This isn’t a book review in the traditional sense, mostly because I am not certain I want to tell people what I just read. We’ll get back to that. What I did do was this: I explored two genres that I have traditionally frowned upon and was surprised at my findings.
First, was anime. Now, anime is a Japanese style of cartoon (manga == comic book; anime == cartoon). I have had a negative approach to anime because those I knew who liked it also tended toward more adult materials. Turns out that in the Oriental societies, anime is considered to be an art form equal with live action cinematography. Anime runs the gamut from children’s shows to adult action flicks and everything else. Now one problem with anime in the US is that it is seems to be closely linked to pornography. I don’t recommend performing Google searches on anime as you will often be just one or two clicks away from seriously objectionable content. If you read (and can search in) Japanese then your search will be less problematic.
So, a few weeks back, I came in contact with anime over the course of daily life and as usual my gut reaction was to condemn it. Then I recalled a friend who had told me about how anime in Japan is no different then Disney (or Pixar) films in the US. So I decided I should get to know the genre a bit better before writing it off. moreover, it turns out that Disney has released several films by Hayao Miyazaki. These films have been re-dubbed with experienced US actors that include the famed Patrick Stewart.
Turns out my friend was right. I’ll probably not go digging up anime because its tough to find good stuff in the US, but I learned that I shouldn’t discount it as a style or genre. What I watched was excellent material with good (albeit different due to Eastern perspectives) stories.
Result: if you have the opportunity to watch Miyazaki movies like Castle In The Sky or Porco Rosso, take the chance and watch them to broaden your horizons. Another good anime is Steamboy which has an interesting discussion about the role of science within society.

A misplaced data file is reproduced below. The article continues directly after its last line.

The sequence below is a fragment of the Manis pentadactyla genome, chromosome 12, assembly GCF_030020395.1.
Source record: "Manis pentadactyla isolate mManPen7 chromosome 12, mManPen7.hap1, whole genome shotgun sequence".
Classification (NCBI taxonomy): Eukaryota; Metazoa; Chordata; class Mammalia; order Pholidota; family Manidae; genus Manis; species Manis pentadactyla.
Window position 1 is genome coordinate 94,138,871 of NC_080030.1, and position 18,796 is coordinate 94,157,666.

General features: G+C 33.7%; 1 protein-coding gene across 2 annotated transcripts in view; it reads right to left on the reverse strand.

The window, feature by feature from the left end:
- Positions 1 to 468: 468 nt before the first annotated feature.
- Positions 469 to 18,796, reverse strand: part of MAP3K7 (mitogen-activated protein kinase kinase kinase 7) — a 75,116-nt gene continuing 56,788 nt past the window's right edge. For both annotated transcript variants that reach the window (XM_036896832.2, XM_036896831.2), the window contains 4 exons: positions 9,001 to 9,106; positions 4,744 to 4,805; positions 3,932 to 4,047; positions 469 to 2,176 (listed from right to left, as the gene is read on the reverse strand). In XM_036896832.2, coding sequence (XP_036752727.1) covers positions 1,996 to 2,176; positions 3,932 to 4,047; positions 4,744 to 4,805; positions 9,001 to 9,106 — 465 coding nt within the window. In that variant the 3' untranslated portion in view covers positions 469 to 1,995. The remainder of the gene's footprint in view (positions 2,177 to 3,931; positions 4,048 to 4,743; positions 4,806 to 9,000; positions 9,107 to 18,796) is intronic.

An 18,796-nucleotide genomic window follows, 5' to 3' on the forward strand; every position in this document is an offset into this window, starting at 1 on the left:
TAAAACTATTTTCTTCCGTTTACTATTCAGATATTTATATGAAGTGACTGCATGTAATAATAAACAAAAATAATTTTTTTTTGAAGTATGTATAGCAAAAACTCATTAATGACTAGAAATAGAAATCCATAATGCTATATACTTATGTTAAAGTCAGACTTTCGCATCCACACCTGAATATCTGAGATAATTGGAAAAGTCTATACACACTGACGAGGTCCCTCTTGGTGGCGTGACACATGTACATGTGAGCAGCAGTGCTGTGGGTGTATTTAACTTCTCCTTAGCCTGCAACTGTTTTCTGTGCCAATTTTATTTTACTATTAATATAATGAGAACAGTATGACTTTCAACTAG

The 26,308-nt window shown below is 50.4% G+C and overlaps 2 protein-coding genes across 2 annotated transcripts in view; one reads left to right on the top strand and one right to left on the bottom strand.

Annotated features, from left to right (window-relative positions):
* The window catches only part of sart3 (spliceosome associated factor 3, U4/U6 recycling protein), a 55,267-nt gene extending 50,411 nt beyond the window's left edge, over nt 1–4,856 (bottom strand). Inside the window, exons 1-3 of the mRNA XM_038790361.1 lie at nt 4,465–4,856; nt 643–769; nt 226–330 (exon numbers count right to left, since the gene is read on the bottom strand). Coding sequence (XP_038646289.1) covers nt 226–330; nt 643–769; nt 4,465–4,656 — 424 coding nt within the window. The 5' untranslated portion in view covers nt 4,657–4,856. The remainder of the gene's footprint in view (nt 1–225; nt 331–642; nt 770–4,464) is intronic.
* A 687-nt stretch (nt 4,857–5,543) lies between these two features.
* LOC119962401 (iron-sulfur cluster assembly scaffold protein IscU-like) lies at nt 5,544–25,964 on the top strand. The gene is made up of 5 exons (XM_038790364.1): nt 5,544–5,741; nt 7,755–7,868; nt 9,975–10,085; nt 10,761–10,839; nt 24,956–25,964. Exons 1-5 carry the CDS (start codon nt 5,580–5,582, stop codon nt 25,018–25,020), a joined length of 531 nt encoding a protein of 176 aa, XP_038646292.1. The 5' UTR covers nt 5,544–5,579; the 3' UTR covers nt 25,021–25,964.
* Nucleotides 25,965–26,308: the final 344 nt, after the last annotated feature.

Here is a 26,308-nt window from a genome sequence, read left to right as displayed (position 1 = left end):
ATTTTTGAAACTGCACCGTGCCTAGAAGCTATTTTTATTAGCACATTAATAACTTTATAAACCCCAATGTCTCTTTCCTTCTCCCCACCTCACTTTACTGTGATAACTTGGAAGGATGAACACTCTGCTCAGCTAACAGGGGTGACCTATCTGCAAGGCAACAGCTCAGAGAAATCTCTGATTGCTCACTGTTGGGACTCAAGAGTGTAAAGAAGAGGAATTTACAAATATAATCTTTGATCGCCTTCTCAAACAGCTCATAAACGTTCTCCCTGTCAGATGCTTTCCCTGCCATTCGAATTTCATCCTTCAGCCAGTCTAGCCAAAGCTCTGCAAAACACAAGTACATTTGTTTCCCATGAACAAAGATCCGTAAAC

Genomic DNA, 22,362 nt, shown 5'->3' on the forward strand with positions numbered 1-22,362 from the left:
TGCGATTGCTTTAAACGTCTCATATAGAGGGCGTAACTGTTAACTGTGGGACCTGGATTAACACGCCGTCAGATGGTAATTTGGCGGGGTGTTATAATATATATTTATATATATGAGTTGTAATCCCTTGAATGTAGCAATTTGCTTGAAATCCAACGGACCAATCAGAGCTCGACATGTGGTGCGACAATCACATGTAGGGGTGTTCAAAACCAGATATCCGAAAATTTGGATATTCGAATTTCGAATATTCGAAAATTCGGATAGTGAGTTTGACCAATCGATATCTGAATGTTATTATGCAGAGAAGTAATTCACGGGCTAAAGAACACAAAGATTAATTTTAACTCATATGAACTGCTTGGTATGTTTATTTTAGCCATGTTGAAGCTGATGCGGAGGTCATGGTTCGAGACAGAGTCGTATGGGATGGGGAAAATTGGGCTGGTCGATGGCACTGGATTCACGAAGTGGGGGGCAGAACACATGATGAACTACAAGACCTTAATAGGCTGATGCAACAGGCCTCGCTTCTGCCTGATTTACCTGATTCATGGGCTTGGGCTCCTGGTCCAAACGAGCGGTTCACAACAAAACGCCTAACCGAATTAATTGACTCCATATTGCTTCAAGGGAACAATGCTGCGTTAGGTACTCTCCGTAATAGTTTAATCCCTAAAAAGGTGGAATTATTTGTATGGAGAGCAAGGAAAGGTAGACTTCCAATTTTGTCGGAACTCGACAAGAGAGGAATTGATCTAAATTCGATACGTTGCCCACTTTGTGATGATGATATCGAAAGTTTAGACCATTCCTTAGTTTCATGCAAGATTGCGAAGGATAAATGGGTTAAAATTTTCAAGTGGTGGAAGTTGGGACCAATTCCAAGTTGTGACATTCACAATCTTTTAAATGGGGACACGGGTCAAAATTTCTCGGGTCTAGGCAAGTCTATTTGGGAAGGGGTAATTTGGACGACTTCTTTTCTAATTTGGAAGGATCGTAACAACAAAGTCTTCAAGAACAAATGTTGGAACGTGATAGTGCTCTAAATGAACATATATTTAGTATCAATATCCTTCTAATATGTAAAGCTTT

Next I read Marvin Olasky’s article in a recent World Magazine. He spoke highly of another genre that I typically disdained: graphic novels. Now if you are like me, you look at a graphic novel and see pictures instead of words. Obviously it is inferior to real novels, right? Or maybe not so much. Since I was trying out new genres, I went to the library and requested the only one I knew. I was both surprised, impressed and saddened.
Let’s start with the good: the story was well written and told primarily through pictures. It amazed me that quite a few of the first ten pages had few words. Of those words, most were in Arabic. Yet intriguingly, I knew exactly what was going on as if the author had spent pages detailing the scenes. This was surprising. The skill used to tell the story was fantastic.
The depth of the author’s story and literary knowledge also surprised and impressed me. I wouldn’t have expected an author with such knowledge and skill to be writing extended comic books. Maybe there’s something to these….
One thought before I reach the bad. I do not see graphic novels being a good substitute for books because they lack words. That might sound odd, but actual words on a page can boost spelling, grammar skills and more accurately direct your thinking than a picture. In some ways, they complement each other, or can do so if both are well written stories.
The bad: graphic images and content littered several sections of the book. This was a great disappointment not just because the material was offensive, but because there was so much talent wasted here. I wish I could recommend the book, but I can’t and won’t.
This lead me to a decision: do I continue reading this one book despite its obvious problems just so I could explore a new genre, do I just write off the genre due to the content of this book (and quit reading it), or do I wait until a more promising sample manages to cross my path? My decision was to keep reading, though I am not sure if I should have.
What do you do when you reach objectionable material? Some material in a book can be ignored. I can turn a page or ignore some element. (Mind you I try not to make it a habit to have to deal with such issues, and these are typically only a problem in novels.) With a movie, I would probably and usually shut it off. With a graphic novel, a picture is worth a thousand words. You can skip a page, but you still saw several thousand words….
Honestly, I continued partially because I wanted to read the story and partially because I wanted to learn more about the genre. Now, I’m not sure if either reason was a legitimate reason.
What do you do when presented with objectionable elements?